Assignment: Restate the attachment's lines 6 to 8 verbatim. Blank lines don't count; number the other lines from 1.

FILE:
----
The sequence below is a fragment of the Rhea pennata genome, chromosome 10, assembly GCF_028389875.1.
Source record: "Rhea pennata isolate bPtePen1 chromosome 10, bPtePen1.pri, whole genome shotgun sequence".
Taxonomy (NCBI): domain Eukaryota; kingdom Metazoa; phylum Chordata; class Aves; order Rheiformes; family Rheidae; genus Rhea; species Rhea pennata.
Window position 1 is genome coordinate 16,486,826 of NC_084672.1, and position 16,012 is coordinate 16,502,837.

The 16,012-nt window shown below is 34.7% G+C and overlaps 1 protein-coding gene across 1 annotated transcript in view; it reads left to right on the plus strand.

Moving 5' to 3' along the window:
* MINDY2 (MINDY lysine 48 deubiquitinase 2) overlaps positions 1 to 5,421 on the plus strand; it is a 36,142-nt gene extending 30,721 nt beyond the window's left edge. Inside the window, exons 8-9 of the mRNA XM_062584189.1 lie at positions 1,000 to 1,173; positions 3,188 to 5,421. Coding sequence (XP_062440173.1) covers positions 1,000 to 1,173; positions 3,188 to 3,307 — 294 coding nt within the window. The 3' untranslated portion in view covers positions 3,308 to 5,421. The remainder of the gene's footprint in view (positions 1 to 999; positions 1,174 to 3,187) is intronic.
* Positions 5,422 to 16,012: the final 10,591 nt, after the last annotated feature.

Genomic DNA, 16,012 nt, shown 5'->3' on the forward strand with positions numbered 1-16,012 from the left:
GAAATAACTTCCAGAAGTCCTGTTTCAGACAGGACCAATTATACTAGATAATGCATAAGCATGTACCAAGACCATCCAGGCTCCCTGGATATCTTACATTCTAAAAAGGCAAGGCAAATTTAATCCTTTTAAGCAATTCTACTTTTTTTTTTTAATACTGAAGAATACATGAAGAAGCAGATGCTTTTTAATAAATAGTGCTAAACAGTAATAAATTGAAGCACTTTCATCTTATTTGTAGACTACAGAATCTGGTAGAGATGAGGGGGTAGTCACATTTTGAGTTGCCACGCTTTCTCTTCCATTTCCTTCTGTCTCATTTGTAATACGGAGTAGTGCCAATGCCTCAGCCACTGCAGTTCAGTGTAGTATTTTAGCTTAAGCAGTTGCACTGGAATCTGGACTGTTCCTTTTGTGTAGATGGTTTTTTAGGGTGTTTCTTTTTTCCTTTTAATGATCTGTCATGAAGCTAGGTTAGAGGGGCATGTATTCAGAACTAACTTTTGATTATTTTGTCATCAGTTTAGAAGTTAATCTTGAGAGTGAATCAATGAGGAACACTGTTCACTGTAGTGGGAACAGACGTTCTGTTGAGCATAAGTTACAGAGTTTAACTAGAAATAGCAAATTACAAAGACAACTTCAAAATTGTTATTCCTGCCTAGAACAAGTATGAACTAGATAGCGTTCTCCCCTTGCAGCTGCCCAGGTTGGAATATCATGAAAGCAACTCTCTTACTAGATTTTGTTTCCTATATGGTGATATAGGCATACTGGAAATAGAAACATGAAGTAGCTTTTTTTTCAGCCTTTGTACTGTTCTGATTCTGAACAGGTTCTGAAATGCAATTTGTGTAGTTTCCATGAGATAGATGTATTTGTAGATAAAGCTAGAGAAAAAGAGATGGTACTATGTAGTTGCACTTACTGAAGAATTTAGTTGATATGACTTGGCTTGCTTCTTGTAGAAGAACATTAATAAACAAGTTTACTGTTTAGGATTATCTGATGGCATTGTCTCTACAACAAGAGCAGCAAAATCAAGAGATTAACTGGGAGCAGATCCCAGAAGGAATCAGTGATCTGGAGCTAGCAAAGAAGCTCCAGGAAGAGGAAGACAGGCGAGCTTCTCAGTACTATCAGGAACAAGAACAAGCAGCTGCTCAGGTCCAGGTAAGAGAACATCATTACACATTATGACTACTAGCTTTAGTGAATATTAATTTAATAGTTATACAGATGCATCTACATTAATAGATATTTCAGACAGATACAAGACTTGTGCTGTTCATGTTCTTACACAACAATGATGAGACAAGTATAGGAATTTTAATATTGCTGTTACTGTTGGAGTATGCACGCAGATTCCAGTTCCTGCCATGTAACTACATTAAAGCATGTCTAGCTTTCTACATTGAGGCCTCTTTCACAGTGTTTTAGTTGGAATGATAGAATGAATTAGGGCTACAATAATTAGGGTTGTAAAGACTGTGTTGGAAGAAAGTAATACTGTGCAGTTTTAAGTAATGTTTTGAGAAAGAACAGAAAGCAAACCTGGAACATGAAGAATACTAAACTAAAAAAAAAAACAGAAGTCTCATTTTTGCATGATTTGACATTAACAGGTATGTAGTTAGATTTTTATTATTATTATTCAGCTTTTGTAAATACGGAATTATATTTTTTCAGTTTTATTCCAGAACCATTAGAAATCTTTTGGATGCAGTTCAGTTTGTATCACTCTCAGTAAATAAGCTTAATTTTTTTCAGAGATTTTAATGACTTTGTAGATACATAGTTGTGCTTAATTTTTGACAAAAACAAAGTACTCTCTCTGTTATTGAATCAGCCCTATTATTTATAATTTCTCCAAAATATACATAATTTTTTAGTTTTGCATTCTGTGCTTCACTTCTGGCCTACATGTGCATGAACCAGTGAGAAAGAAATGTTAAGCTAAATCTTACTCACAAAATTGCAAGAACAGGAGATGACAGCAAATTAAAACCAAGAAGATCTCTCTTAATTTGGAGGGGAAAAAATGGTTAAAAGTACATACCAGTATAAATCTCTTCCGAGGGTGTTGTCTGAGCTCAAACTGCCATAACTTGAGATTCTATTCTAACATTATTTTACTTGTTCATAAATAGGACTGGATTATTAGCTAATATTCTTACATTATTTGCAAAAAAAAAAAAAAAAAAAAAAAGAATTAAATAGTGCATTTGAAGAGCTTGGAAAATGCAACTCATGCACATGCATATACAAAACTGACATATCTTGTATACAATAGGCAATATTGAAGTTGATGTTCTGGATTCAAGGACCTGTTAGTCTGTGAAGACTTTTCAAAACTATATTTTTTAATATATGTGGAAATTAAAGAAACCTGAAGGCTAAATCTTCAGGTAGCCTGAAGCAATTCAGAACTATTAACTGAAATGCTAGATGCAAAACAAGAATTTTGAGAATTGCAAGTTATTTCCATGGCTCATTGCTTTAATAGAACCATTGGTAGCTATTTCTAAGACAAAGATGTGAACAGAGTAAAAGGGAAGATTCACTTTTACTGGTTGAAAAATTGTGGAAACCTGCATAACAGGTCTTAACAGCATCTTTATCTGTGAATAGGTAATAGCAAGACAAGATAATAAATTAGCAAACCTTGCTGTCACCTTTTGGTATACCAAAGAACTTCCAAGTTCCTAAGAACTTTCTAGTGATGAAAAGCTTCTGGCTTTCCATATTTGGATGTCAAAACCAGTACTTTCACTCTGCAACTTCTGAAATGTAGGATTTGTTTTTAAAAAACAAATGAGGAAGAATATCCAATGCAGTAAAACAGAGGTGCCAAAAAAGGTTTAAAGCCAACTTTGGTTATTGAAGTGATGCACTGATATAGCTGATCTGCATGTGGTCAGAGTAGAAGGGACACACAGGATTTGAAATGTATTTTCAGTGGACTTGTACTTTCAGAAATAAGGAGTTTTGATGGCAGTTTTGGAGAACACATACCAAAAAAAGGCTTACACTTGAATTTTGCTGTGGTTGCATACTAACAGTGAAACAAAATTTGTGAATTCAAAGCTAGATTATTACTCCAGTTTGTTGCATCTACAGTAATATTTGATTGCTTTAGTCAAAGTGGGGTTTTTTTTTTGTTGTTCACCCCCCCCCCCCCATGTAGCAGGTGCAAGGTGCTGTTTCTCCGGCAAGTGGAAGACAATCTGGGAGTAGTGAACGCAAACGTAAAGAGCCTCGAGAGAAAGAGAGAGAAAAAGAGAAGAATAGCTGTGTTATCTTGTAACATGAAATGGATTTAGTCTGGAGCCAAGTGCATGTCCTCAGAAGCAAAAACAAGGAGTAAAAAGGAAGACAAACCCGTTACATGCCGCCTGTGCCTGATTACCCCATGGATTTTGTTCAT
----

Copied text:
Moving 5' to 3' along the window:
* MINDY2 (MINDY lysine 48 deubiquitinase 2) overlaps positions 1 to 5,421 on the plus strand; it is a 36,142-nt gene extending 30,721 nt beyond the window's left edge. Inside the window, exons 8-9 of the mRNA XM_062584189.1 lie at positions 1,000 to 1,173; positions 3,188 to 5,421. Coding sequence (XP_062440173.1) covers positions 1,000 to 1,173; positions 3,188 to 3,307 — 294 coding nt within the window. The 3' untranslated portion in view covers positions 3,308 to 5,421. The remainder of the gene's footprint in view (positions 1 to 999; positions 1,174 to 3,187) is intronic.
* Positions 5,422 to 16,012: the final 10,591 nt, after the last annotated feature.